Now, he looks to upset his former boss. Will Michigan suffer a post-rivalry win letdown? Or will Harbaugh keep the Wolverines focused to improve to 9-0? Let’s take a look at the matchups.
|When Maryland has the ball
While Durkin has always been a defensive guy, he needed to hire a good offensive mind, so he looked to Arkansas State for an up and coming offensive coordinator. Walt Bell guided the Red Wolves to the nation’s 12th-best scoring offense a year ago, averaging 40 points per game. His high-tempo offense topped 300 yards in 24 of his 26 games, 400 yards 18 times, and 500 yards 11 times. Prior to ASU, he coached tight ends at North Carolina where he developed Eric Ebron into a first team All-American in 2013, and prior to that he coached wide receivers at Southern Miss when they set a school record for total offense and went 11-2 in 2011.
Through eight weeks, Bell’s Maryland offense ranks fourth in the Big Ten and 45th nationally in scoring (32.6 points per game), second and 13th in rushing (252 yards per game), 11th and 110th in passing (171.8 yards per game), and fifth and 52nd in total offense (423.8 yards per game).
His quarterback, senior Perry Hills, leads the Big Ten with a pass efficiency of 149.9, but he has thrown just 140 passes all season. By comparison, Wilton Speight, who is right behind him at 149.2, has thrown 207 passes. The past two weeks, however, he has been solid, completing 43-of-60 passes (71.7 percent) for 448 yards, four touchdowns, and one interception. But he fumbled twice in the fourth quarter last Saturday, one leading to an Indiana touchdown.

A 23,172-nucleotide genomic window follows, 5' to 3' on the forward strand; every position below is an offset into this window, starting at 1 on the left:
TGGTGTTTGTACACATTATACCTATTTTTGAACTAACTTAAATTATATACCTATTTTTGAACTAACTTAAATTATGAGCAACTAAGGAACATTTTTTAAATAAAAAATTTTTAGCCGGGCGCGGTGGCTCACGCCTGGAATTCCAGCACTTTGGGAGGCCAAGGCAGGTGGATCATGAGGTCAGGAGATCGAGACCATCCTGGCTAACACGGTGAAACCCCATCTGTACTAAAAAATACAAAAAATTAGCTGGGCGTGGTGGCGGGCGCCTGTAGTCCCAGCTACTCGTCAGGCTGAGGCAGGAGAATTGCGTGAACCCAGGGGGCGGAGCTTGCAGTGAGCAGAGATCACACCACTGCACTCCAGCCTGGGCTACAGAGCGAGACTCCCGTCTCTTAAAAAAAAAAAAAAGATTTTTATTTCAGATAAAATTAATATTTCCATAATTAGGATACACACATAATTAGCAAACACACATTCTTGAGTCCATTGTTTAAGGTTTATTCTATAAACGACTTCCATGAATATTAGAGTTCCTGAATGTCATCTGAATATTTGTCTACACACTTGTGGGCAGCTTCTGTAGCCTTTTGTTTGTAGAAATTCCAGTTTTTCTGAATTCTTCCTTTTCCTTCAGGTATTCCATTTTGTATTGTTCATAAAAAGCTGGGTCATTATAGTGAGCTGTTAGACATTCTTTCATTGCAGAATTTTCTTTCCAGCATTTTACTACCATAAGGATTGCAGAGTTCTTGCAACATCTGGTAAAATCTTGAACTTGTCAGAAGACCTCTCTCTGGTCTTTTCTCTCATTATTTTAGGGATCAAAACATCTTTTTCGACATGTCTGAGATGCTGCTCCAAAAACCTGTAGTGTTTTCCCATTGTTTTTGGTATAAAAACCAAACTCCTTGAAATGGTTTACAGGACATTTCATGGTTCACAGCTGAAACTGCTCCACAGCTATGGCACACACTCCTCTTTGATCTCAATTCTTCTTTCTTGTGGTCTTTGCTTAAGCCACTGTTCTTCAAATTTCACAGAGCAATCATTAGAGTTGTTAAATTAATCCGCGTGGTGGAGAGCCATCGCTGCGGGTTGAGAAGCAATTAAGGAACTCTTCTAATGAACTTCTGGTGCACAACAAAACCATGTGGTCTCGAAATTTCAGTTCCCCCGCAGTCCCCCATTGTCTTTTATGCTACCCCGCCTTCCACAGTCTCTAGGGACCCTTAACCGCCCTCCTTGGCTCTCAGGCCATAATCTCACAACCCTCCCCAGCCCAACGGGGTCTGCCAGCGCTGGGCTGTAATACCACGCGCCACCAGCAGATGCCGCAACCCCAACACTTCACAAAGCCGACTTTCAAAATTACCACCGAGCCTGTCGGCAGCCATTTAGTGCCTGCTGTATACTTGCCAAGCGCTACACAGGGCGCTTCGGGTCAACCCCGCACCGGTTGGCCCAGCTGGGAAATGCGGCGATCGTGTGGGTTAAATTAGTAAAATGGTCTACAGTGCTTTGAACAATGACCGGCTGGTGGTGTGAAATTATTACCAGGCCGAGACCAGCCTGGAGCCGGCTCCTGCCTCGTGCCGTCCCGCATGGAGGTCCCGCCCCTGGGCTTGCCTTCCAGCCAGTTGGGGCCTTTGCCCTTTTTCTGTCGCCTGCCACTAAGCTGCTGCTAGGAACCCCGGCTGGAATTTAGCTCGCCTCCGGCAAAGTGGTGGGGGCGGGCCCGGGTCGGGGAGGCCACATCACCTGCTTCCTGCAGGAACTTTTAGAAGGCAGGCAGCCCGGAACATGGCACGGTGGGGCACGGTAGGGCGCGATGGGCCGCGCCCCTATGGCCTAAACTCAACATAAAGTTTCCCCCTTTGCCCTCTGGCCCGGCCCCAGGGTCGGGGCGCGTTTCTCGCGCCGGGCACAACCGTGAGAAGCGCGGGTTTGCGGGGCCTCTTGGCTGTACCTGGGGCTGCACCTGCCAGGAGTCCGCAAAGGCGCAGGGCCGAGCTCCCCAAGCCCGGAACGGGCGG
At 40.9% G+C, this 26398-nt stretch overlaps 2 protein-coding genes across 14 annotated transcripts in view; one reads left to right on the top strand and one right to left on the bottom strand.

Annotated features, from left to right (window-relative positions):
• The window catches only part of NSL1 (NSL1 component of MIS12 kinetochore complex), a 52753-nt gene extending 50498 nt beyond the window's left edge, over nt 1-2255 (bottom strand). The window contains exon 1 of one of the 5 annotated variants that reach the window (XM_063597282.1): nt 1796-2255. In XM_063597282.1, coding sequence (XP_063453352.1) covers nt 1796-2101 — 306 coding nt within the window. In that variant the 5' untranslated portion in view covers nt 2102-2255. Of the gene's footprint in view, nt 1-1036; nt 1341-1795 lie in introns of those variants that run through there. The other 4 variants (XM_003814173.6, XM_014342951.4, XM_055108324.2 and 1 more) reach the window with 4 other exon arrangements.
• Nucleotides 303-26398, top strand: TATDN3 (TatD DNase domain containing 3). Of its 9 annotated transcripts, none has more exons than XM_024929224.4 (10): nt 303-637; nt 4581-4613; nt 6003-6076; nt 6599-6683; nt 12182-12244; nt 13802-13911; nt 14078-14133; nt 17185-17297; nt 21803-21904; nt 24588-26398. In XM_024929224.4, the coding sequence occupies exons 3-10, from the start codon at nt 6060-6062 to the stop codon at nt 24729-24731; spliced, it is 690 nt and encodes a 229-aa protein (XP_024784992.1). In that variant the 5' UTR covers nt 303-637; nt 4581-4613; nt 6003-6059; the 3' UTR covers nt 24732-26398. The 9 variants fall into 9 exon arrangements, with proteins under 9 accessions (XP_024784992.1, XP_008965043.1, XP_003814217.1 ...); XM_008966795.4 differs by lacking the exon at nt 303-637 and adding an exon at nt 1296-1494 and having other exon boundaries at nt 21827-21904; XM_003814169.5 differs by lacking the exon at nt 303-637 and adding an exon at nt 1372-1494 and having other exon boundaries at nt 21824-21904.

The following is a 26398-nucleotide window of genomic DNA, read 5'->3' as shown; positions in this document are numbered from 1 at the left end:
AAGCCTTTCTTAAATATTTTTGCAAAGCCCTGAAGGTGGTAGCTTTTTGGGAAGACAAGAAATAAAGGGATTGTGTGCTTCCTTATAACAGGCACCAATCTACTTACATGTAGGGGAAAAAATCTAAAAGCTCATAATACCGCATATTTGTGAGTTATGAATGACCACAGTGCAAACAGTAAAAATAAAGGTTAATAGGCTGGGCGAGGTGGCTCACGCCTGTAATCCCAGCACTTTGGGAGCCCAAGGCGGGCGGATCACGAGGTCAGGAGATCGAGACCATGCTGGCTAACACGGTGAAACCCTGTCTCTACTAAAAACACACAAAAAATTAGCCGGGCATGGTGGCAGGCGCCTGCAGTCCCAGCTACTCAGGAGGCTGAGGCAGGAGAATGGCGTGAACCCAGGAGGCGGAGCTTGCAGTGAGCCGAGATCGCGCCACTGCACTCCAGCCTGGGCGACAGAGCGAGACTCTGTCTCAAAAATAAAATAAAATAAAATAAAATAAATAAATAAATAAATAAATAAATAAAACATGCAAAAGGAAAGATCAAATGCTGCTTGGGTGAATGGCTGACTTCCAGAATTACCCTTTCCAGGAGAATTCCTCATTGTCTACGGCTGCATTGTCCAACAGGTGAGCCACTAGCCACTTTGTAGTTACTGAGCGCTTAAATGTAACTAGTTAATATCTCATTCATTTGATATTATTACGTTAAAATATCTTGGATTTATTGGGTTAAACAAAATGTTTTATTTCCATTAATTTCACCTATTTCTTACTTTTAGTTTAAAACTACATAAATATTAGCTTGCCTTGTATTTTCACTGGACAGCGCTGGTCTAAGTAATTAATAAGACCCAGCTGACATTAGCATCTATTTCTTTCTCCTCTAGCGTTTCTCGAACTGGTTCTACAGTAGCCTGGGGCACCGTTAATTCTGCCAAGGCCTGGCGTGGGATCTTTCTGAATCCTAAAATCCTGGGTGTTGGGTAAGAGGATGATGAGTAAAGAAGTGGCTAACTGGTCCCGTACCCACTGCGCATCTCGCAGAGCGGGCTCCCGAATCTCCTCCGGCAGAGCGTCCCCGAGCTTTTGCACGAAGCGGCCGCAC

Sophomore D.J. Moore leads the team in receiving with 400 yards and five touchdowns on 28 receptions. He had a big game against FIU in Week 2 with 147 yards and two scores but then three straights games with less than 20 yards. But he has scored a touchdown in each of the last three weeks and has nine receptions for 142 yars combined in the past two. Senior Teldrick Morgan has the same number of receptions as Moore (28) but 316 yards and three touchdowns. He has been pretty consistent all season with three or more catches in six of eight games and around 40-60 yards per game. Senior Levern Jacobs has 26 receptions, but the lowest yards per catch average of just 7.9. After catching just three passes through the first five games, Jacobs has exploded with 23 in the last three.